Tax basics for small business

by The FindLaw Team

Goods and Services Tax

The goods and services tax, better known as the GST, is a tax on goods and services at the rate of 10%. The GST is a Commonwealth tax, but the proceeds go to the states, replacing the previous untied grants of income tax collected.

GST free items

Although the coverage of the tax is very extensive, some supplies are GST free. These include:

  • medical and health services
  • education courses
  • childcare
  • exports
  • non-commercial supplies from charities
  • bulk water
  • the sale of a business as a going concern
  • passenger transport.

If an item is GST free the supplier gets a credit of tax already paid on it, so that the effective tax rate on its final value is zero.

Financial services

Some financial services are input taxed; that is, there is no GST paid on their supply, but the supplier does not get an input credit for the tax already paid on the services.  Services in this category include shares, loans, the provision of money generally, superannuation funds and life insurance. Legal and accounting services, general insurance and other advisory services are excluded, and GST is payable.

Residential premises

The supply of residential premises, either by sale or rent is input taxed, so that while no GST is payable there is no credit for any tax already paid.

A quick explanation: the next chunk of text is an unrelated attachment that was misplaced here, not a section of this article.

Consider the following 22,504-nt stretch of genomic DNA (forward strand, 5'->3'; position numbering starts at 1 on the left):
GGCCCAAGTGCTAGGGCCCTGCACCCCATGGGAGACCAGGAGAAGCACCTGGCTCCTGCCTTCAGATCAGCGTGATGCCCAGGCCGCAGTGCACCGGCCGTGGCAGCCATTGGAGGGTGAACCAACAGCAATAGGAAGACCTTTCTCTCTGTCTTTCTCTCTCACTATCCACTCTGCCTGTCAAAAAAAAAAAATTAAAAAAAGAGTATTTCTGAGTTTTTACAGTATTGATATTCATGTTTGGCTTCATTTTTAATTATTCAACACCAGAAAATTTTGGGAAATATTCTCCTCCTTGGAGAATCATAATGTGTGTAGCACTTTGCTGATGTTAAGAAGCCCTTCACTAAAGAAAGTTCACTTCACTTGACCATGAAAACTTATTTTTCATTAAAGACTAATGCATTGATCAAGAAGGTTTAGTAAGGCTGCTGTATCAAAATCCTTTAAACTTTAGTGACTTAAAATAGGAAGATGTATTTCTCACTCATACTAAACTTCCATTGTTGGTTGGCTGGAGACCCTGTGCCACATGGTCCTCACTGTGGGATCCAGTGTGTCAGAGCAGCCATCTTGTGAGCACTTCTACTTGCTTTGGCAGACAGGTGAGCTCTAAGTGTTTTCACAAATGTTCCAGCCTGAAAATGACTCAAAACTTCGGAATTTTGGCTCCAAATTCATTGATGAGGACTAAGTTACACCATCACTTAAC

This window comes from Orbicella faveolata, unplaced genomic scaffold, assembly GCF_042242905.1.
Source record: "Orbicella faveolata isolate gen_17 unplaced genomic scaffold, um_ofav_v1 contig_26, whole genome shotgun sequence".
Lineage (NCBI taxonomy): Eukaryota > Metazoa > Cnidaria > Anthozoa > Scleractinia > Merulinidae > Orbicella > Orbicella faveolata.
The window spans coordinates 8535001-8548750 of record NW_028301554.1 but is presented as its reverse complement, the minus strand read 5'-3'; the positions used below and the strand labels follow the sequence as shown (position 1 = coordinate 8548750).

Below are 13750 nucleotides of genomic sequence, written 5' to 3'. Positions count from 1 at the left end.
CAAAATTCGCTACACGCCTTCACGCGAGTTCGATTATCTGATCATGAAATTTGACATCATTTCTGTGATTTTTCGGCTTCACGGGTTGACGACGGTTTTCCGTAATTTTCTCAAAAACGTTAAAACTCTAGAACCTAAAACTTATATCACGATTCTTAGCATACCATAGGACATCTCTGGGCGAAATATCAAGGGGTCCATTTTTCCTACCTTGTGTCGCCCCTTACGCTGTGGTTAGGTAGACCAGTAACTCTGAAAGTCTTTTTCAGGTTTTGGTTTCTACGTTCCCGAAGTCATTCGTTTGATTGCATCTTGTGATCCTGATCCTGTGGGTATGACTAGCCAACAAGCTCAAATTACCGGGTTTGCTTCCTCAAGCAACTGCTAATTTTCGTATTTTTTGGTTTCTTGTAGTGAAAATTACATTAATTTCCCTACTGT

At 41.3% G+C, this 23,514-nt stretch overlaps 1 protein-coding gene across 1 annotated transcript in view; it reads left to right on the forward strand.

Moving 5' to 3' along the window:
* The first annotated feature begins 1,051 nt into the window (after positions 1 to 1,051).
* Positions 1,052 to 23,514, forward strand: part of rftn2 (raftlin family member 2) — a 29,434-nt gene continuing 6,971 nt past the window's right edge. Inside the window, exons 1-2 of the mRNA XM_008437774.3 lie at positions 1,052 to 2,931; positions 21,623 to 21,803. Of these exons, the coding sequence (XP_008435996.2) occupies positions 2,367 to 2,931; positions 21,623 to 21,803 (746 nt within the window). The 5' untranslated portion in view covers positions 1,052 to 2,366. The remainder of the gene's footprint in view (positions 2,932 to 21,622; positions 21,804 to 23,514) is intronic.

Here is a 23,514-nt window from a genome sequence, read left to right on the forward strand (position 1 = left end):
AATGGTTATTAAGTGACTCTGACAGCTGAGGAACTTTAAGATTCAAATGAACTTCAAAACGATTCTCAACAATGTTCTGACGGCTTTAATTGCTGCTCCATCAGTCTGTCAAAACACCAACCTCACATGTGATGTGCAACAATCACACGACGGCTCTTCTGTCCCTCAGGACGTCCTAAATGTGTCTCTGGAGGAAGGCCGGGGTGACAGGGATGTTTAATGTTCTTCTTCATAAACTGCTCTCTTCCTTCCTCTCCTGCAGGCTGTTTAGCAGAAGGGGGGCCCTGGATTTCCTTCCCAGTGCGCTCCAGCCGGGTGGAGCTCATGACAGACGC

GST and sales tax

Almost every significant business in Australia – over a million entities – is required to register for GST, compared with the less than 100,000 who paid sales tax.  Even non-profit organisations are affected, since they are liable to collect GST where they charge for certain goods and services.  Very small businesses – those with an annual turnover of less than $50,000 – can elect not to register, and  not obtain credit for tax already paid on goods and services supplied to them. (The threshold for non-profit organisations is $100,000.)

Payroll tax

This is a tax levied by state governments and paid by employers on their employees’ remuneration, whether in cash or otherwise. The payroll tax base includes the value of some fringe benefits to employees. An employee for the purposes of the Payroll Tax Act 2007 is broadly an employee by the common law definition.  The rate in NSW is 6%.


Small payrolls

There is an exemption for small employers with payrolls of less than $600,000 a year. There are complicated provisions to prevent larger employers from splitting up their operation into smaller units to take advantage of this exemption. 

A number of bodies are exempted from payroll tax on wages paid, including:

  • religious or public benevolent institutions, for times when the employee is engaged in the religious or public benevolent work of the institution
  • societies or institutions approved by the commissioner as charitable, for wages paid
    for charitable work.

Fringe benefits tax